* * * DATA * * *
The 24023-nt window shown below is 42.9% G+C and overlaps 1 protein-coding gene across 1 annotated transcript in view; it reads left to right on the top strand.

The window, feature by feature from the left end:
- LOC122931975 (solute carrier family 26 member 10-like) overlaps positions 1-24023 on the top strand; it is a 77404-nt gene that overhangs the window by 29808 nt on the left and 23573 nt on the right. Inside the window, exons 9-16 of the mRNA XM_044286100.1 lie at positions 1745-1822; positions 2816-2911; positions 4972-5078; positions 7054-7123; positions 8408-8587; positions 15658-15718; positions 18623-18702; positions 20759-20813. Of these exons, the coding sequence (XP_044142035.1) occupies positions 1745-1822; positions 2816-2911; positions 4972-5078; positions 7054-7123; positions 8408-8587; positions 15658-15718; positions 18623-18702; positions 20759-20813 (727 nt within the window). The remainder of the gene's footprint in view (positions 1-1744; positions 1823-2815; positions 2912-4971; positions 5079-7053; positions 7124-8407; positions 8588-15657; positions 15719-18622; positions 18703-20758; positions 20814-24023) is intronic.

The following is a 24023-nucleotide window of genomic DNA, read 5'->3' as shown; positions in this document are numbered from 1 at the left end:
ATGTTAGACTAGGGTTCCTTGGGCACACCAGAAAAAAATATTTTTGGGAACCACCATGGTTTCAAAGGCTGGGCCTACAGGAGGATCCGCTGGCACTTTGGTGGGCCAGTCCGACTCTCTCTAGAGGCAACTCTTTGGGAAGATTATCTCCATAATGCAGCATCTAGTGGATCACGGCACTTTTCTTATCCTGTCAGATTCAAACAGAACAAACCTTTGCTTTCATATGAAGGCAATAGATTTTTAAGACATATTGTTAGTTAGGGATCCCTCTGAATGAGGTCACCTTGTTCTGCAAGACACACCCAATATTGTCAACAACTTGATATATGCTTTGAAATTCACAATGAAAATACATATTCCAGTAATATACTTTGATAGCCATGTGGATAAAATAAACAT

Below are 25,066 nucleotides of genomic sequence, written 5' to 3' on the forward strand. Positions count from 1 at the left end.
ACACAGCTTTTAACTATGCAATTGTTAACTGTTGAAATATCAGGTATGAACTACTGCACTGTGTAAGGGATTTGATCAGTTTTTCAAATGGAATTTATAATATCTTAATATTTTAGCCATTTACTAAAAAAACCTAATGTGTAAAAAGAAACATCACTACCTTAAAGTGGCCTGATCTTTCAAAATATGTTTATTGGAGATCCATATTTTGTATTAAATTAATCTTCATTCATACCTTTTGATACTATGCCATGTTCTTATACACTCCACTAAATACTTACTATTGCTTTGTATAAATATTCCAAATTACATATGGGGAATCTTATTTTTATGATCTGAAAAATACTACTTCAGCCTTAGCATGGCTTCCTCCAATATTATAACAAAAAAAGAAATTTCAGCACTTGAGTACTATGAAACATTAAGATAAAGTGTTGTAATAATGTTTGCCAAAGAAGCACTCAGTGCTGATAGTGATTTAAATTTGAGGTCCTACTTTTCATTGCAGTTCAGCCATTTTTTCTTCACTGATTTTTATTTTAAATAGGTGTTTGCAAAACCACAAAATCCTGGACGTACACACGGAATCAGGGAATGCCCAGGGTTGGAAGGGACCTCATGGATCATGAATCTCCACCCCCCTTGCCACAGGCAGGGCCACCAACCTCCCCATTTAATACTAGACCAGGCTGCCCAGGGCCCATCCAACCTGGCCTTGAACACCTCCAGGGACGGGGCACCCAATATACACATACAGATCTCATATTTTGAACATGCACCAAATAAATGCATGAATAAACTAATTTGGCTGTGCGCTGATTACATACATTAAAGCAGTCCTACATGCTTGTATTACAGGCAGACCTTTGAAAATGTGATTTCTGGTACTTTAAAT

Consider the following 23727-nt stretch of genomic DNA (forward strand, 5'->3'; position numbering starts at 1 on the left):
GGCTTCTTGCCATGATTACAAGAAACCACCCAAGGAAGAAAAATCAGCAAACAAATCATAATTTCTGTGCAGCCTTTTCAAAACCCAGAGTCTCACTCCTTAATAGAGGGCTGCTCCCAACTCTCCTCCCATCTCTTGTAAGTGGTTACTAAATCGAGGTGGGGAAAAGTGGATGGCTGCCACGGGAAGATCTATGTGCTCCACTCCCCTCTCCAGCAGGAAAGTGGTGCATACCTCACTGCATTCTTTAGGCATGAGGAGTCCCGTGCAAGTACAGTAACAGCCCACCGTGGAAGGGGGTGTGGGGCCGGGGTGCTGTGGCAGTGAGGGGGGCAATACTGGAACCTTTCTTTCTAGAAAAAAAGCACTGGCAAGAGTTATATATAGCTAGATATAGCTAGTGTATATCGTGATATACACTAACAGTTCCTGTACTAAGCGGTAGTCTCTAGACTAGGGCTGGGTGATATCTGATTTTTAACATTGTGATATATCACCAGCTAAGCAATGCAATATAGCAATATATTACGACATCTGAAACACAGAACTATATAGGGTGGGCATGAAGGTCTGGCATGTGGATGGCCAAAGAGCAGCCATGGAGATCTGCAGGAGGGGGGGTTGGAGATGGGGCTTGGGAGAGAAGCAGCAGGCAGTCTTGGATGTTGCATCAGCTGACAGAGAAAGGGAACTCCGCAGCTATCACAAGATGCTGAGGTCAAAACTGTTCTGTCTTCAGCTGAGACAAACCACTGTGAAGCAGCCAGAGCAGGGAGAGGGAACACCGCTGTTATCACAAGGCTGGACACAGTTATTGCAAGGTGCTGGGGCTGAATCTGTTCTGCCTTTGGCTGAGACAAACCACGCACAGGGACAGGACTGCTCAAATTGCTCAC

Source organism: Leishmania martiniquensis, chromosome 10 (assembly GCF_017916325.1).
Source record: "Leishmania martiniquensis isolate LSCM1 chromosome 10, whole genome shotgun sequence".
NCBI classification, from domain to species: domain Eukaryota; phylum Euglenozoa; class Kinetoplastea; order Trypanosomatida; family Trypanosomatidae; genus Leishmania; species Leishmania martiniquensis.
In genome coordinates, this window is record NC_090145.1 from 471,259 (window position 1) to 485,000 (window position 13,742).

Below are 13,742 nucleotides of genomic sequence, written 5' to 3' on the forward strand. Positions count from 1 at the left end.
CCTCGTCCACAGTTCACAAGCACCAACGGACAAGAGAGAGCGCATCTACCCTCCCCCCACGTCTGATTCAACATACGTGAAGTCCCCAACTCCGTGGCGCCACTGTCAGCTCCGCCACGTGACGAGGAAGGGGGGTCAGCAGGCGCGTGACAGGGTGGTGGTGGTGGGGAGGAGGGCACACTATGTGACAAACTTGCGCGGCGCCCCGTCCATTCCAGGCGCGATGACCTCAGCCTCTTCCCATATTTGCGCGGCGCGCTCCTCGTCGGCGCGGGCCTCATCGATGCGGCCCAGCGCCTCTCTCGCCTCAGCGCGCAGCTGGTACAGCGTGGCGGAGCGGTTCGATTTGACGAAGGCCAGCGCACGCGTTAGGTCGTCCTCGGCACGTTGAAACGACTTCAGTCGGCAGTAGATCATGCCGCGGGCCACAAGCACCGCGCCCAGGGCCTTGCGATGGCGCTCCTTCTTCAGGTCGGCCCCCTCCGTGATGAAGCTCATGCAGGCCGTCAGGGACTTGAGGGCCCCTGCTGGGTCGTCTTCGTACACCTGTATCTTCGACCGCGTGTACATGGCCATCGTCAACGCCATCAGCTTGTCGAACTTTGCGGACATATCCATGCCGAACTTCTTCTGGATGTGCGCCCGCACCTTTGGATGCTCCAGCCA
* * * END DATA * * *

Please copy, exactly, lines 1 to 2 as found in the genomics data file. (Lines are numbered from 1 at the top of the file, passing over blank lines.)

The 24023-nt window shown below is 42.9% G+C and overlaps 1 protein-coding gene across 1 annotated transcript in view; it reads left to right on the top strand.

The window, feature by feature from the left end: